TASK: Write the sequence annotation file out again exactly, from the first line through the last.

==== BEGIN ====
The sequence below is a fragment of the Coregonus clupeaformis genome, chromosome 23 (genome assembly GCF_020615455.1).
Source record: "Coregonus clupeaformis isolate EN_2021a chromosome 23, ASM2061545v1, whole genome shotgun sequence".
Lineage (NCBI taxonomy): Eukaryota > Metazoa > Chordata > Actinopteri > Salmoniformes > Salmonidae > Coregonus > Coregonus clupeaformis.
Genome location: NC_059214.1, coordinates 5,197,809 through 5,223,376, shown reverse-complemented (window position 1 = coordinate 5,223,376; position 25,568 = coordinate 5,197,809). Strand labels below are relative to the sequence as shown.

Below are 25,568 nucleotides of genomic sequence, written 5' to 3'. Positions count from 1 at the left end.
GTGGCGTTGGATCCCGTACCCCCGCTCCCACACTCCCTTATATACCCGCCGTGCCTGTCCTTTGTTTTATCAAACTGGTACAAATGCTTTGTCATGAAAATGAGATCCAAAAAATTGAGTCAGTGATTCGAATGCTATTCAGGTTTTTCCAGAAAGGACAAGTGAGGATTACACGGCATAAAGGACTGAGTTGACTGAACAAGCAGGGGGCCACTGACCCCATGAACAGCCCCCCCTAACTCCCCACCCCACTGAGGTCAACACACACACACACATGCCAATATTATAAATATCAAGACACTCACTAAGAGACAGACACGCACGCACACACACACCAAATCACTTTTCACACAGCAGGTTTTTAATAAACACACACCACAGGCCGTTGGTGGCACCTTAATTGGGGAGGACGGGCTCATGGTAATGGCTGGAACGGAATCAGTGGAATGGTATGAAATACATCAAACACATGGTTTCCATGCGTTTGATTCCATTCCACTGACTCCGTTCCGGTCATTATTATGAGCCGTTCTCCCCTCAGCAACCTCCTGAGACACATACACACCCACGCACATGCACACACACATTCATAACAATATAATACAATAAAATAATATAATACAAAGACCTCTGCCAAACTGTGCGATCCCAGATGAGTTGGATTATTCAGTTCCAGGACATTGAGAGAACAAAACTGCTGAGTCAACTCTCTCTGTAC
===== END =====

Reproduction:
The sequence below is a fragment of the Coregonus clupeaformis genome, chromosome 23 (genome assembly GCF_020615455.1).
Source record: "Coregonus clupeaformis isolate EN_2021a chromosome 23, ASM2061545v1, whole genome shotgun sequence".
Lineage (NCBI taxonomy): Eukaryota > Metazoa > Chordata > Actinopteri > Salmoniformes > Salmonidae > Coregonus > Coregonus clupeaformis.
Genome location: NC_059214.1, coordinates 5,197,809 through 5,223,376, shown reverse-complemented (window position 1 = coordinate 5,223,376; position 25,568 = coordinate 5,197,809). Strand labels below are relative to the sequence as shown.

Below are 25,568 nucleotides of genomic sequence, written 5' to 3'. Positions count from 1 at the left end.
GTGGCGTTGGATCCCGTACCCCCGCTCCCACACTCCCTTATATACCCGCCGTGCCTGTCCTTTGTTTTATCAAACTGGTACAAATGCTTTGTCATGAAAATGAGATCCAAAAAATTGAGTCAGTGATTCGAATGCTATTCAGGTTTTTCCAGAAAGGACAAGTGAGGATTACACGGCATAAAGGACTGAGTTGACTGAACAAGCAGGGGGCCACTGACCCCATGAACAGCCCCCCCTAACTCCCCACCCCACTGAGGTCAACACACACACACACATGCCAATATTATAAATATCAAGACACTCACTAAGAGACAGACACGCACGCACACACACACCAAATCACTTTTCACACAGCAGGTTTTTAATAAACACACACCACAGGCCGTTGGTGGCACCTTAATTGGGGAGGACGGGCTCATGGTAATGGCTGGAACGGAATCAGTGGAATGGTATGAAATACATCAAACACATGGTTTCCATGCGTTTGATTCCATTCCACTGACTCCGTTCCGGTCATTATTATGAGCCGTTCTCCCCTCAGCAACCTCCTGAGACACATACACACCCACGCACATGCACACACACATTCATAACAATATAATACAATAAAATAATATAATACAAAGACCTCTGCCAAACTGTGCGATCCCAGATGAGTTGGATTATTCAGTTCCAGGACATTGAGAGAACAAAACTGCTGAGTCAACTCTCTCTGTAC